Moving on, things start to become grimmer as our detective work leads us to a morgue. A dead body lies in front of me. While I nervously scan the corpses for clues, my breathing increases in preparation for a jump scare of some kind. Nothing transpires but the tone has changed dramatically. Living the life of the Bat may not be all it’s cracked up to be. Piecing the clues together we identify Robin’s location. A sewer. A sewer that echoes the voice of the clown prince of Gotham.

Carefully making my way through the nauseating pipes, I agonizingly turn my head to the right, peaking through an open vent, only to see a large tail of a creature pull away. “Oh, God!” I yell. All of a sudden, I’m not ready for this. I’ve not had the years of training that Bruce endured. Regardless, my love of this lore keeps pushing me until coming across the Boy Wonder confined in a cage. Grappling over, another cage captures me. Clearly a trap. Whatever The Joker has up his sleeve, I’m not sure I can take it.

Working alongside Robin, we start making our way through the electrical system in hope of freedom. Cogs for Joker’s puzzle are scattered all around, with a final one dropping into the water. Launching the grappling hook into the water to claim the final cog doesn’t go so smoothly.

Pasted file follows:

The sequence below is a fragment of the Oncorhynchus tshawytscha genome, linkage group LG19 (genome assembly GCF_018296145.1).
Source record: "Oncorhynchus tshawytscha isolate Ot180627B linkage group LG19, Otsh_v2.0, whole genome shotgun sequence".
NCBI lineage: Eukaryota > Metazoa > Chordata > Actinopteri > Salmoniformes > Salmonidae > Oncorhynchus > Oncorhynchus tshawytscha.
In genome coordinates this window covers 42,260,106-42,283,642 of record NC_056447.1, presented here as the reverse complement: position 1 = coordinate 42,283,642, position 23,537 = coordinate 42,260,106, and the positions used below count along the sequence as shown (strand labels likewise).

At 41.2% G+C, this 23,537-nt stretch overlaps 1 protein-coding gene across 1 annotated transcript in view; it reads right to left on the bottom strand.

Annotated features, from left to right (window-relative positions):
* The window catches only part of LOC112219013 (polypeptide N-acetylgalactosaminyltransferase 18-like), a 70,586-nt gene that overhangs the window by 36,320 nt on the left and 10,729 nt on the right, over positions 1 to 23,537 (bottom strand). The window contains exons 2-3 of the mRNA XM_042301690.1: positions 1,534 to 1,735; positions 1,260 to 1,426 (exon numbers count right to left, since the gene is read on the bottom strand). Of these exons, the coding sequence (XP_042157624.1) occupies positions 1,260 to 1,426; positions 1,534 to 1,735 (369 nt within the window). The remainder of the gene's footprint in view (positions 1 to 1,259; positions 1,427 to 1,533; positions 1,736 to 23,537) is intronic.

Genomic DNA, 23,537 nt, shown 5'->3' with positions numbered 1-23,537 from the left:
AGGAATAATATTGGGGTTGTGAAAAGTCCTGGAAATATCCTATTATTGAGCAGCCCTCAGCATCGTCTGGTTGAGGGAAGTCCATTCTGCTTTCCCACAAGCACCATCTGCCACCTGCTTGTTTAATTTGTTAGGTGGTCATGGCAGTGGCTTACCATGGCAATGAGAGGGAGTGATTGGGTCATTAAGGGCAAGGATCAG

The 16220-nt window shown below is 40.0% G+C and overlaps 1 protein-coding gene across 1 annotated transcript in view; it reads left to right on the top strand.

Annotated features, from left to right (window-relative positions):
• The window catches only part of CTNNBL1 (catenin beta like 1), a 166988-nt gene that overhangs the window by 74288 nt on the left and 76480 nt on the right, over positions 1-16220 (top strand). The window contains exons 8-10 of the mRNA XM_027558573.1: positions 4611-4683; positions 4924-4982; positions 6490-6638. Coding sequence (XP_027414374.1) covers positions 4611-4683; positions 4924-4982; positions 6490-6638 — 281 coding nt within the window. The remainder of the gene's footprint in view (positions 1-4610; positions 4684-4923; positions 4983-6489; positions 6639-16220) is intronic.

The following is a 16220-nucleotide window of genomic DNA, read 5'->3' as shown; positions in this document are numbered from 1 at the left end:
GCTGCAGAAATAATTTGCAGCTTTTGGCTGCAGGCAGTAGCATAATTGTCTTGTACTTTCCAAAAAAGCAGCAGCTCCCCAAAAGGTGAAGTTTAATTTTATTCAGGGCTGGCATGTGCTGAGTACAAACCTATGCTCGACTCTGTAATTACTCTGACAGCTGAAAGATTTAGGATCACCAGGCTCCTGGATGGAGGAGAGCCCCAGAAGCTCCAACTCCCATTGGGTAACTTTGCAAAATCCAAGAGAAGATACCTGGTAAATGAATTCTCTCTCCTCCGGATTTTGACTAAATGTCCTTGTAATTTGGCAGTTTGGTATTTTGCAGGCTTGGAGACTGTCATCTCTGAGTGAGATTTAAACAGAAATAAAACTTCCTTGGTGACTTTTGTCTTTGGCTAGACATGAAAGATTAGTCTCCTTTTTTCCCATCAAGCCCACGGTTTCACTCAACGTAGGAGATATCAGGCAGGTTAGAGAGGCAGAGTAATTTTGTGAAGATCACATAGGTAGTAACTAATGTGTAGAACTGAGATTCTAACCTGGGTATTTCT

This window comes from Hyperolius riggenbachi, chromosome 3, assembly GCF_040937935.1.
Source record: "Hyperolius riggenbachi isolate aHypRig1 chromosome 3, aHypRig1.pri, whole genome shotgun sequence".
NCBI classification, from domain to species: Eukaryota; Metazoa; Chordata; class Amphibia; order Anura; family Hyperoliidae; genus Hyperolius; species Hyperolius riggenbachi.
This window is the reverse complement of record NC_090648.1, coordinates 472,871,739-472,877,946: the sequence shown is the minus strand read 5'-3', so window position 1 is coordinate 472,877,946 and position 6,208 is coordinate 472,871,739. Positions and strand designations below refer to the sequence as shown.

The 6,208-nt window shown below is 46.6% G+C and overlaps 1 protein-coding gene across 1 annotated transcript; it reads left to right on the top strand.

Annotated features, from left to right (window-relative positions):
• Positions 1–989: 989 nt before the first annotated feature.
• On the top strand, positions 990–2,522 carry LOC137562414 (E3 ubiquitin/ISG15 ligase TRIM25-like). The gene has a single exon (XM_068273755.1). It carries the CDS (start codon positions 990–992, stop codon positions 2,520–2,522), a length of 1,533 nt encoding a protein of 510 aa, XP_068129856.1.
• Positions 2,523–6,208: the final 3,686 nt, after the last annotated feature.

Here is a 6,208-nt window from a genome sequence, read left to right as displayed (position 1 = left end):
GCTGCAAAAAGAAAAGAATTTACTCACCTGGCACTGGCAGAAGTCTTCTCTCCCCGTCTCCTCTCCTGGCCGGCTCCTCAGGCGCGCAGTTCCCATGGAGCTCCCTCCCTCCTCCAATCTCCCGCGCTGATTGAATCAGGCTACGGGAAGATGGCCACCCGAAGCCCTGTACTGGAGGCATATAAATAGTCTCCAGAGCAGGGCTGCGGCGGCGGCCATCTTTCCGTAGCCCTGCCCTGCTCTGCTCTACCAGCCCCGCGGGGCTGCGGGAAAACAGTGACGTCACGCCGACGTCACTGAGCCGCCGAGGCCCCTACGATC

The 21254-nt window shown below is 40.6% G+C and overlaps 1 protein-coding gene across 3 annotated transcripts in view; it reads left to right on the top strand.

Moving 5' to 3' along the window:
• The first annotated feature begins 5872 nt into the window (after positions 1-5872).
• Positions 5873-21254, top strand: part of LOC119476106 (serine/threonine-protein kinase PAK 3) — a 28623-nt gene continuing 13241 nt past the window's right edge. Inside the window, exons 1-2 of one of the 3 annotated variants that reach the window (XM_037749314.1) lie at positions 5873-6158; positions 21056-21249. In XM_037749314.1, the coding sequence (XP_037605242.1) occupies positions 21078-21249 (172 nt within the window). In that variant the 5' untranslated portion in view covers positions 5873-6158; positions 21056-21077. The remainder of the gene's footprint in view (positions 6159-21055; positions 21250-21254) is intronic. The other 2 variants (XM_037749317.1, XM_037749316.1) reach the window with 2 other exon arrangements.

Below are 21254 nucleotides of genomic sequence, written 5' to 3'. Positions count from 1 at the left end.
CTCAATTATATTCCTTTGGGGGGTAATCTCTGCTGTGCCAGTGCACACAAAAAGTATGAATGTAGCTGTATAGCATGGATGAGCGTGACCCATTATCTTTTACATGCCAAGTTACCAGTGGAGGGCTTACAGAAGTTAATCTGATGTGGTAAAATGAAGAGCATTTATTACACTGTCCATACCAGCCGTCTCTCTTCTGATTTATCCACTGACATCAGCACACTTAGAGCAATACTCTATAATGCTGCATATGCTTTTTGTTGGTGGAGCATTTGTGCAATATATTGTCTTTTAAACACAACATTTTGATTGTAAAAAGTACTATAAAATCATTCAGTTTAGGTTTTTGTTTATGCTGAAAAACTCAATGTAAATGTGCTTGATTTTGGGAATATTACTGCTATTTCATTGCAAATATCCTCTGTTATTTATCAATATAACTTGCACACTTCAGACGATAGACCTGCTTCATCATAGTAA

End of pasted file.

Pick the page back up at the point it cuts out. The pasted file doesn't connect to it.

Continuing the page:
Killer Croc, the 850lbs +, 9ft deformed monster lurches out of the rancid water, grabbing onto the cage. His claws barely fit through the bars, as the animal attempts to rip the bones from my body. This is more than I bargained for. I wasn’t expecting Arkham VR to bring so much trepidation. Never have I considered myself the bravest of people when it comes to horror, still I managed to muster up the courage to finish the likes of Hellblade: Senua’s Sacrifice and entries in the Resident Evil series. How tough could Batman be?

Reacting to ravenous reptile, I nervously reached for the nearest switch thus electrocuting the cage and scaring the beast off. This isn’t the end. Freeing Robin, we speak of a plan to take down the Joker, only to be interrupted by the alarmingly real re-emergence of Croc, who now is clutching Robin in his palms. I’m powerless. Before going in for the kill, Robin summons up the strength to let out the words, “Batman!”. My vision blurs, transporting me to a downward moving lift in what seems to be Arkham Asylum. What leads from here is a fearsome tour, with jump scares and mind tricks that question everything you know.

Twice I needed to take off the VR unit due to the severity of the escapade. One of these times included leaving the game until the following day to return. There was even a moment where I questioned whether completing Arkham VR was actually obtainable for me. Soldiering on was an arduous but fulfilling decision because no matter how much I was shaking in my Bat-boots, the final act peaks with several of the greatest Batman moments in all of media. When Bruce Wayne gives up the mantle of the Bat, it’s unlikely I’ll be next in line to don the cowl, though at the least I now possess some experience in the field.

Matthew Forde has been writing about video games for nearly four years. In August of 2018, he finally left his regular role to concentrate on being a full-time journalist. Matthew’s work has been published for a number of sites, including: Tech Radar, Nintendo Life, Switch Player Magazine, Adventure Bike Rider, and more. He is also determined to prove to the world that Sonic Unleashed is a good game.